Fair penal­ties for poor driv­ers

Los Angeles Times - - OPINION -

The set­tle­ment of a law­suit against Solano County Su­pe­rior Court this week is good news for Cal­i­for­ni­ans of lim­ited means who get tick­eted for mi­nor traf­fic vi­o­la­tions in that North­ern Cal­i­for­nia county. Un­der an agree­ment be­tween pub­lic in­ter­est groups and the court, peo­ple who le­git­i­mately can­not af­ford to pay Cal­i­for­nia’s traf­fic fines will be able to pay re­duced amounts, pay in in­stall­ments or do com­mu­nity ser­vice.

This is a fairer way to deal with mi­nor traf­fic tick­ets that doesn’t send driv­ers into the poor­house — or to jail. The state’s ex­or­bi­tant traf­fic fines are tough for any­one to pay, so laden as they are with add-on fees that in­flate a $100 ticket to nearly $500 in the end. Worse, those who don’t pay be­cause they can’t af­ford to are hit with higher fines and may have their li­censes sus­pended, ex­pos­ing them to even more fines and pos­si­bly a jail term if they keep driv­ing.

Other courts should follow Solano County’s ex­am­ple with­out hav­ing to be sued. Be­sides, a bill signed by Gov. Brown in June pro­hibits courts from sus­pend­ing driv­ers’ li­censes for fail­ing to pay a fine, so al­ter­na­tive penal­ties make sense. Brown cor­rectly noted that de­priv­ing poor peo­ple of the abil­ity to drive legally puts them in eco­nomic peril, and makes it even more likely they can’t af­ford to pay a fine. Li­censes can still be yanked for se­ri­ous traf­fic vi­o­la­tions, such as driv­ing un­der the in­flu­ence, or for miss­ing a court date.

The court set­tle­ment and leg­is­la­tion are re­cent ex­am­ples of how Cal­i­for­nia has been mov­ing to­ward a more just method of re­solv­ing mi­nor traf­fic tick­ets since 2015, when a coali­tion of civil rights groups high­lighted how the sys­tem dis­pro­por­tion­ally af­fects mil­lions of Cal­i­for­ni­ans of lim­ited means. Some 4 mil­lion driv­ers have had their li­censes sus­pended in the past decade be­cause they failed to pay a fine or ap­pear in court.

Shortly af­ter the re­port, the Ju­di­cial Coun­cil agreed to stop re­quir­ing peo­ple to pay fines be­fore they could con­test a ticket, and the gover­nor of­fered a tem­po­rary op­por­tu­nity for driv­ers in ar­rears to get their li­censes back by pay­ing a re­duced fine. By De­cem­ber, 192,000 peo­ple had been re­united with their driv­ers li­cense. A bill now pend­ing in the leg­is­la­ture — SB 185 by Sen. Bob Hertzberg (D-Van Nuys) — would make pay­ment al­ter­na­tives sim­i­lar to the ones in Solano County avail­able statewide, such as deeply re­duced fines for in­di­gent de­fen­dants.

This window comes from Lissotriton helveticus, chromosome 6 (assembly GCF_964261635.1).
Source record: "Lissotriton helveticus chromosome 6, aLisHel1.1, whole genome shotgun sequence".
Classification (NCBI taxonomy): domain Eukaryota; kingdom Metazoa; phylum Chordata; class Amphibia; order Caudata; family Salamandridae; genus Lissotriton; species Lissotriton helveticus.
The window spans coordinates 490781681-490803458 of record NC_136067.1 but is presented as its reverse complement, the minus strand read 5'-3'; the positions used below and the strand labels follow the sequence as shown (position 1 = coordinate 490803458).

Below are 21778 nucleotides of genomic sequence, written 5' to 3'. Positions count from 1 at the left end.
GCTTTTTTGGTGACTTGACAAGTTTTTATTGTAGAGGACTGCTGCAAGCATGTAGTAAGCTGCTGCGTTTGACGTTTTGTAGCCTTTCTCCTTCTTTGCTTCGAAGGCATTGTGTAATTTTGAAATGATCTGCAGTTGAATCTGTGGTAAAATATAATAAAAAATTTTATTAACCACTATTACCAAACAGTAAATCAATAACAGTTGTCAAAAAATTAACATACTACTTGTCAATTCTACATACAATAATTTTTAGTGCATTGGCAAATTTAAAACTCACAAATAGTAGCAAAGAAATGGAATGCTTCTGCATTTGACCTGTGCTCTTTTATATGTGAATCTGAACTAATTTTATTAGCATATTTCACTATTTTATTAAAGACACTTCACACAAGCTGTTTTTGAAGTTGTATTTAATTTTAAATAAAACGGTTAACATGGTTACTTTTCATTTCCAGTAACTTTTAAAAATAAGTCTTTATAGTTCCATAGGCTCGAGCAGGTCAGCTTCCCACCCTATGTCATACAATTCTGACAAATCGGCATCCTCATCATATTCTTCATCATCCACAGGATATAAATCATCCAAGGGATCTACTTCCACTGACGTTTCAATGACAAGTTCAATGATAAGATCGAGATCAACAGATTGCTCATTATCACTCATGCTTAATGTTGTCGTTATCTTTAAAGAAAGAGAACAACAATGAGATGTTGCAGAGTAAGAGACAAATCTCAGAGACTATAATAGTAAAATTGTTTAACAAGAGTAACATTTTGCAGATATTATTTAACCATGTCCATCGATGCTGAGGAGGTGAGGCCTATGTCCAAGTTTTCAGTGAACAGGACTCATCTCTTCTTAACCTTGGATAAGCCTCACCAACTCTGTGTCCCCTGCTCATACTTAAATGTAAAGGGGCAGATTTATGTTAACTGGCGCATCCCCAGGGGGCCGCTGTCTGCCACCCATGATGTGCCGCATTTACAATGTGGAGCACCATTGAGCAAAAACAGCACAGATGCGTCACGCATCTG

Al­though these ef­forts are pos­i­tive, they are still piece­meal fixes to the larger prob­lem of mi­nor traf­fic in­frac­tions po­ten­tially ex­pos­ing driv­ers to the same eco­nomic and le­gal penal­ties as se­ri­ous crimes. That may soon change, how­ever. The Cal­i­for­nia Supreme Court chief jus­tice’s Fu­tures Com­mis­sion has pro­posed to fun­da­men­tally trans­form the way the state deals with rou­tine traf­fic tick­ets by treat­ing them as civil mat­ters rather than crim­i­nal cases. Se­ri­ous traf­fic in­frac­tions such as driv­ing un­der the in­flu­ence would re­main crim­i­nal vi­o­la­tions, but every­thing else would be han­dled ad­min­is­tra­tively — like park­ing tick­ets are han­dled.

The de­tails are still be­ing worked out, and some of the changes would re­quire the Leg­is­la­ture’s ap­proval, but the pro­posal has tremen­dous po­ten­tial. It makes sense to move to a sys­tem that de­crim­i­nal­izes traf­fic in­frac­tions, doesn’t pe­nal­ize poor peo­ple un­fairly and bet­ter matches the pun­ish­ment to the in­frac­tion.

At some point, state law­mak­ers also must ad­dress the af­ford­abil­ity of fines. Traf­fic tick­ets have been used as rev­enue gen­er­a­tors for all sorts of un­re­lated pro­grams, such as pro­tect­ing wildlife and help­ing victims of vi­o­lent crimes. Over the years, this prac­tice has re­sulted in some of the high­est traf­fic fines in the na­tion. If a $100 ticket cost just $100, the state might not strug­gle to get peo­ple to pay fines in the first place.

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